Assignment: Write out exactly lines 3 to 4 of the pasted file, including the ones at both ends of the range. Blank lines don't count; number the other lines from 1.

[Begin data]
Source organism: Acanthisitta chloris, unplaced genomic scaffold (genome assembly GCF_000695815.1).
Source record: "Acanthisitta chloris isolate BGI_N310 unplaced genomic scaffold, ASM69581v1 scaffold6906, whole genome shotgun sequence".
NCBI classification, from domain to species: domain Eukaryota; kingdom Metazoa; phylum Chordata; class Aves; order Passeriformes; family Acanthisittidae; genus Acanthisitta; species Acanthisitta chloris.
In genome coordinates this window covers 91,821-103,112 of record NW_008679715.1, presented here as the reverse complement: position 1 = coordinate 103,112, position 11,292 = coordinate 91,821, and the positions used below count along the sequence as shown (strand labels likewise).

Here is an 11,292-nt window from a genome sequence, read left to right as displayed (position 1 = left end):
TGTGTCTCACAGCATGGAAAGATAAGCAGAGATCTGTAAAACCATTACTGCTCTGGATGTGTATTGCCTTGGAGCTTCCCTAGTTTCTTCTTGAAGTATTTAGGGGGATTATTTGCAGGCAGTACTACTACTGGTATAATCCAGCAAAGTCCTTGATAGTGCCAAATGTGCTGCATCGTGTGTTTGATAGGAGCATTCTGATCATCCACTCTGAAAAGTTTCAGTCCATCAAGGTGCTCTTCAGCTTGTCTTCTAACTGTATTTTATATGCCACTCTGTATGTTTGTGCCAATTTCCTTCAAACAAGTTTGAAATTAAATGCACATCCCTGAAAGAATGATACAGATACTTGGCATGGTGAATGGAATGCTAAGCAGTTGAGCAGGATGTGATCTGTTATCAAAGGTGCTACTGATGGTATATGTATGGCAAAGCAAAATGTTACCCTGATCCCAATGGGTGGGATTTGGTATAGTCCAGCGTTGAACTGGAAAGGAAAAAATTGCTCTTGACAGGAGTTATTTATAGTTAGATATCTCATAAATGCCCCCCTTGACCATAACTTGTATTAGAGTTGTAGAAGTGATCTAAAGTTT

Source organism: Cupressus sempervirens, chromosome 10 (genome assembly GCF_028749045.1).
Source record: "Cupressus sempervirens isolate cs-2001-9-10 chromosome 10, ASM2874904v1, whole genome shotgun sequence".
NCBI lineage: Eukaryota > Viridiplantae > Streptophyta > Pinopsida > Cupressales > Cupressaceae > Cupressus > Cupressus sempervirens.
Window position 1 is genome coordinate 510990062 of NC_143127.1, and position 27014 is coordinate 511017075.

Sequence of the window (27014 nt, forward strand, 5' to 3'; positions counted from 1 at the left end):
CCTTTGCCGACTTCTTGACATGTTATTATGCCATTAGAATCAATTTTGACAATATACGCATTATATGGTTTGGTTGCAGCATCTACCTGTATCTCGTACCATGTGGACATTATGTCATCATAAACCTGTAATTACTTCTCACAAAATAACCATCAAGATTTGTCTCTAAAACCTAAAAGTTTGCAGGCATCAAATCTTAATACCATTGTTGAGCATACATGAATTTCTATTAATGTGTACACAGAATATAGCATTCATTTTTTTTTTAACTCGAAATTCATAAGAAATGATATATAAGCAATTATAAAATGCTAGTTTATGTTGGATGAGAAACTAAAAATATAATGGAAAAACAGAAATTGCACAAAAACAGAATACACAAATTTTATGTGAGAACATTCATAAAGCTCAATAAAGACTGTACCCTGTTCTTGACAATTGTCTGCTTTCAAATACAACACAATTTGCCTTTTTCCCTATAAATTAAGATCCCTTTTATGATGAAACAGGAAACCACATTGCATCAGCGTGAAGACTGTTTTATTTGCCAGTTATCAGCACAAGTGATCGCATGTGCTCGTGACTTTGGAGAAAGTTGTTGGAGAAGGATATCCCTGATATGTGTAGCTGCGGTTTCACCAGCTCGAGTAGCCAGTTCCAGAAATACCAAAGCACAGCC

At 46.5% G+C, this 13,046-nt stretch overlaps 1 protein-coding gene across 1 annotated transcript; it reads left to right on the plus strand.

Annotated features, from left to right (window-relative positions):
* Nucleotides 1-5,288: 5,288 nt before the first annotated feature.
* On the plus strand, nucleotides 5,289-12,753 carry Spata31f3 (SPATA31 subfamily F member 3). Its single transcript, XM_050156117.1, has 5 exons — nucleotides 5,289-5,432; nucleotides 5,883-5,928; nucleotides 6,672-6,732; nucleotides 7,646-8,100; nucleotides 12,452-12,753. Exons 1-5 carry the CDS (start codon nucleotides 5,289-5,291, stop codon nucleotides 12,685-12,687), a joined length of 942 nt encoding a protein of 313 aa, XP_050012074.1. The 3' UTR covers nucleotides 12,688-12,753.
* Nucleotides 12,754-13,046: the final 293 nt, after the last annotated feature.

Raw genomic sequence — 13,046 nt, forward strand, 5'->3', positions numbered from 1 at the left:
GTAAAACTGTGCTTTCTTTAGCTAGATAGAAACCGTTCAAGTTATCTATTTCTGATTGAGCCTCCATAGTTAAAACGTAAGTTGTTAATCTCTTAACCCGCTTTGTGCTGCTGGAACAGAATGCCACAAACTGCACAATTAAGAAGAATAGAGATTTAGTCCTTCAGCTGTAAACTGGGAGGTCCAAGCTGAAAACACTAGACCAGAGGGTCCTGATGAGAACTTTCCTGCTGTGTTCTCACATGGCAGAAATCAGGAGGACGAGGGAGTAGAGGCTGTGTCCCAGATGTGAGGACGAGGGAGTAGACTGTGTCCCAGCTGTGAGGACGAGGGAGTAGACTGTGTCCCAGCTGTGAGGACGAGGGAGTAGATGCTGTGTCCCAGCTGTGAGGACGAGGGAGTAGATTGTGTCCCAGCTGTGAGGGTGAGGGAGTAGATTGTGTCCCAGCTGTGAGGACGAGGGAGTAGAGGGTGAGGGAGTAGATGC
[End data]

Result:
NCBI classification, from domain to species: domain Eukaryota; kingdom Metazoa; phylum Chordata; class Aves; order Passeriformes; family Acanthisittidae; genus Acanthisitta; species Acanthisitta chloris.
In genome coordinates this window covers 91,821-103,112 of record NW_008679715.1, presented here as the reverse complement: position 1 = coordinate 103,112, position 11,292 = coordinate 91,821, and the positions used below count along the sequence as shown (strand labels likewise).